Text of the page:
Northampton school superintendent: Union’s no-confidence vote shows ‘lack of courtesy’




Staff Writer

Published: 06-16-2024 10:01 AM

Modified: 06-16-2024 12:31 PM

NORTHAMPTON — Northampton Public Schools Superintendent Portia Bonner expressed “deep disappointment” in the school union’s recent vote of no confidence in her, saying that it showed a “lack of courtesy.” She also pushed back against the notion that she is not doing enough to advocate for the schools.

“It seems that if I am not demanding the budget package sought by the union, then I have not met their standard of advocacy,” said Bonner, who is completing her first year in the position. “I also met with Sen. Comerford to discuss Chapter 70 funding and state support to increase funding for Northampton. Is that not advocating?”

The Northampton Association of School Employees (NASE) union announced the no-confidence vote last Wednesday amid an ongoing fight over the school’s budget for the upcoming fiscal year. As things currently stand, the $40 million budget would see a reduction of 20 full-time equivalent positions in the district, including several teachers. NASE is pushing for a “level-services” budget that will avoid any job cuts, which would raise the budget by roughly twice what is currently proposed.

The union cited several things they didn’t like about Bonner’s performance, including “top-down initiatives planned for next year, lack of presence in our schools, and her disdain for students and the disparaging remarks she has made to them when they were voicing their support for school funding.”

In a statement released Friday, Bonner addressed the accusation of top-down initiatives, saying several school initiatives, such as the implementation of the Restorative Practices program, along with new math and English curricula, had already been part of the district’s plan prior to her becoming superintendent. She also offered to share her log of school visits to show her presence in the schools.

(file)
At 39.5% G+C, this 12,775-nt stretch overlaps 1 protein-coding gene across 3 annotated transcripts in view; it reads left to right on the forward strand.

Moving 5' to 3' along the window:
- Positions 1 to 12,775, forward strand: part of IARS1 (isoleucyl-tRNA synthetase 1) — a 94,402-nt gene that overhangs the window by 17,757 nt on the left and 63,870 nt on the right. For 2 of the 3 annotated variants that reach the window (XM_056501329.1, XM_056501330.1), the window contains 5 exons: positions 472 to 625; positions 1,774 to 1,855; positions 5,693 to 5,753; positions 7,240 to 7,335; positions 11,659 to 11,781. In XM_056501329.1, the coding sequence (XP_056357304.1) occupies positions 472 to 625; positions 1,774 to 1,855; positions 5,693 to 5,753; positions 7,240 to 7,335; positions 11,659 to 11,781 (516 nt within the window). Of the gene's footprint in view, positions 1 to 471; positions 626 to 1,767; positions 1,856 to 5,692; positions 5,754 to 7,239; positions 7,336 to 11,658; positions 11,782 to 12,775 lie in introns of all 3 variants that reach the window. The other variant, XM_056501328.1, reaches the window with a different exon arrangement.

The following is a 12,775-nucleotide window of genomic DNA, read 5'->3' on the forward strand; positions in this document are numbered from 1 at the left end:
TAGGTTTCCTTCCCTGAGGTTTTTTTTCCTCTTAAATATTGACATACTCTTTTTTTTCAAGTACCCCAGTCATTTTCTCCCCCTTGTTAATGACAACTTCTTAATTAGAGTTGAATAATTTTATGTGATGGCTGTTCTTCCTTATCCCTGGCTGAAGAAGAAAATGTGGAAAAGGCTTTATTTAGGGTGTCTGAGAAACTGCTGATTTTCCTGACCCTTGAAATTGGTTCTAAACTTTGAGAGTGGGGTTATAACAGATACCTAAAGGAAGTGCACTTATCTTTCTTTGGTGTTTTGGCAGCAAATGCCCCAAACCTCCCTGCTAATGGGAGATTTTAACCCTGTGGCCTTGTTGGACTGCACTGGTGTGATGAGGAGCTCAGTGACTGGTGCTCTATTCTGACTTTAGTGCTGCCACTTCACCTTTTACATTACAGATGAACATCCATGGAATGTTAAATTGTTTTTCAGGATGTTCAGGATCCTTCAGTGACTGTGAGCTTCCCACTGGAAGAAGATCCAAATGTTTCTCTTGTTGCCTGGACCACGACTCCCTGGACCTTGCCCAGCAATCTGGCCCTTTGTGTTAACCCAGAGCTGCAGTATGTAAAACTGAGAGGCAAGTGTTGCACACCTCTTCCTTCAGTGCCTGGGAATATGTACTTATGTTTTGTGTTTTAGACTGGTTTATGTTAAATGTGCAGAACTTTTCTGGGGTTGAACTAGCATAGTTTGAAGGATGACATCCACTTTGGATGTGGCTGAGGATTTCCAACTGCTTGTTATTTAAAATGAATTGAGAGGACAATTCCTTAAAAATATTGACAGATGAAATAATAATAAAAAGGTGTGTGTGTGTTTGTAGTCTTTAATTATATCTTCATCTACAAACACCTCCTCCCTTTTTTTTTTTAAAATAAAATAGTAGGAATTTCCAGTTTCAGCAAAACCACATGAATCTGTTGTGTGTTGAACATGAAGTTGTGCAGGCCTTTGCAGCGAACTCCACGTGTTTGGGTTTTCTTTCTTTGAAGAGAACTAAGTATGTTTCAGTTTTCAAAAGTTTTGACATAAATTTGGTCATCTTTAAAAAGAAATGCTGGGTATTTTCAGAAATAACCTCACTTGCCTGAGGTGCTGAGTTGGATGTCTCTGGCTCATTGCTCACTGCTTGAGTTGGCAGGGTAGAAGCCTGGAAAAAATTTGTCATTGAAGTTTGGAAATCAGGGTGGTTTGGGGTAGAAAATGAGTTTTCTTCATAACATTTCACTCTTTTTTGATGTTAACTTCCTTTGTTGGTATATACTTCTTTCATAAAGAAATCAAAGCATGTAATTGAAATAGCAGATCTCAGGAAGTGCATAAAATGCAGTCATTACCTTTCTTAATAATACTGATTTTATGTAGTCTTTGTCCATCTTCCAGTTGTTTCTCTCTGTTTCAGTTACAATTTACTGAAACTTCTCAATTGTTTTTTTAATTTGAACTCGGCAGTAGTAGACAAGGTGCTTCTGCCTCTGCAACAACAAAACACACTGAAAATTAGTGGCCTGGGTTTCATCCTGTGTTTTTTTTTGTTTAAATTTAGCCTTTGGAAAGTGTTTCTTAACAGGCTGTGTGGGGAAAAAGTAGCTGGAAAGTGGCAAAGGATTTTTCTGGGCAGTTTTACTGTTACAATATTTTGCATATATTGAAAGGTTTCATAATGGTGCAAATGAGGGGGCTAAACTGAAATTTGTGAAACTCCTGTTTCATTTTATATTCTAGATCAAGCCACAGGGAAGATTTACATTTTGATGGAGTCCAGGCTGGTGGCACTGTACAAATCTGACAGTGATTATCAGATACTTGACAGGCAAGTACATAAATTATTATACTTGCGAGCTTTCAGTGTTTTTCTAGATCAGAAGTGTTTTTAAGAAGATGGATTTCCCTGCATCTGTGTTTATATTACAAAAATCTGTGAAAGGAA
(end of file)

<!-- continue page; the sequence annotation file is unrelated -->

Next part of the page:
Bonner also responded to the accusation that she has disdain for students, which refers to an April School Committee meeting at which the superintendent sought to correct the record following comments about budget cuts made by an NHS student. During that meeting, the student left upset and when she returned, Bonner apologized to her.

“I am so sorry that the character value of forgiveness has not been infused in some people, and that some do not seem to be able or want to differentiate different perspectives without demonizing others,” Bonner said in the statement regarding the incident.

School Committee mum

At Thursday’s School Committee meeting, with Bonner present, union president Andrea Egitto laid out the reasons behind the no-confidence vote, surrounded by fellow NASE members as she did so.

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“NASE does not take delivering this news lightly,” Egitto said. “We are fully aware of the gravity of this situation, but educators can no longer stand by and watch unnecessary and deep cuts to services, staff and programs that students need and deserve for a rich, fulfilling education.”

Though committee members did not respond to the no-confidence vote throughout the six-hour meeting, Ward 4 committee member Michael Stein noted near the end of the meeting that the committee should eventually address the issue at a later public meeting.

“We should do it sooner than later, and I don’t think we should fold it into the evaluation process,” said Stein, who has previously voiced support for the level-services budget. “We really need to have a conversation about it. I don’t think it would be good for the community if we don’t.”

School Committee Vice Chair Gwen Agna said the committee would not comment on the no-confidence vote at this time, but plans to get together and release a statement in the near future.

Also speaking at the committee meeting was Liz Falco, an English teacher at Northampton High School who said her position would be eliminated under the current budget plan. Falco said she had a 6-year-old son and spent most of the spring worried about whether she would have a job come next year.

“I am hopeful that there’s still time to do right by our students, our educators and our community,” Falco said. “Regardless of what happens with the budget, teachers and staff on the front lines will have to absorb the city’s failure to fund schools adequately. We have to serve the students in front of us, even if it’s physically, psychologically and emotionally costly for us and for them.”

The City Council will take up the budget for a final vote on Thursday during its regularly scheduled meeting. Prior to that, a special council meeting will be held on Monday at 7:45 p.m. where supporters of the level-services budget, including Ward 4 councilor Quaverly Rothenberg, will present an outline for how the city could afford such a budget. Though the meeting is listed as virtual, Rothenberg said she plans to host a public event for people to attend for the meeting.

Alexander MacDougall can be reached at